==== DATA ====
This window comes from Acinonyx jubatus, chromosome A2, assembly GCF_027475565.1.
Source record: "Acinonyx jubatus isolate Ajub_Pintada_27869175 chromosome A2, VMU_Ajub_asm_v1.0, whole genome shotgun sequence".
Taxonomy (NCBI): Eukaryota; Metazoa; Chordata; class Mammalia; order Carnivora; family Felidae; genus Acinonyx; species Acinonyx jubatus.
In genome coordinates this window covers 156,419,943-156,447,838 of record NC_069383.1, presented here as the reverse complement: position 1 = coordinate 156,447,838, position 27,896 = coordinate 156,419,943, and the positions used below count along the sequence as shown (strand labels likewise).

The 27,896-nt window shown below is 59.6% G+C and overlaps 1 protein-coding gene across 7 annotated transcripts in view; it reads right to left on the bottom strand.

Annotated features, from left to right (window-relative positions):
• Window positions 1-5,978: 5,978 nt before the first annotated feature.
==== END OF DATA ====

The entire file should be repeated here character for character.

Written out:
This window comes from Acinonyx jubatus, chromosome A2, assembly GCF_027475565.1.
Source record: "Acinonyx jubatus isolate Ajub_Pintada_27869175 chromosome A2, VMU_Ajub_asm_v1.0, whole genome shotgun sequence".
Taxonomy (NCBI): Eukaryota; Metazoa; Chordata; class Mammalia; order Carnivora; family Felidae; genus Acinonyx; species Acinonyx jubatus.
In genome coordinates this window covers 156,419,943-156,447,838 of record NC_069383.1, presented here as the reverse complement: position 1 = coordinate 156,447,838, position 27,896 = coordinate 156,419,943, and the positions used below count along the sequence as shown (strand labels likewise).

The 27,896-nt window shown below is 59.6% G+C and overlaps 1 protein-coding gene across 7 annotated transcripts in view; it reads right to left on the bottom strand.

Annotated features, from left to right (window-relative positions):
• Window positions 1-5,978: 5,978 nt before the first annotated feature.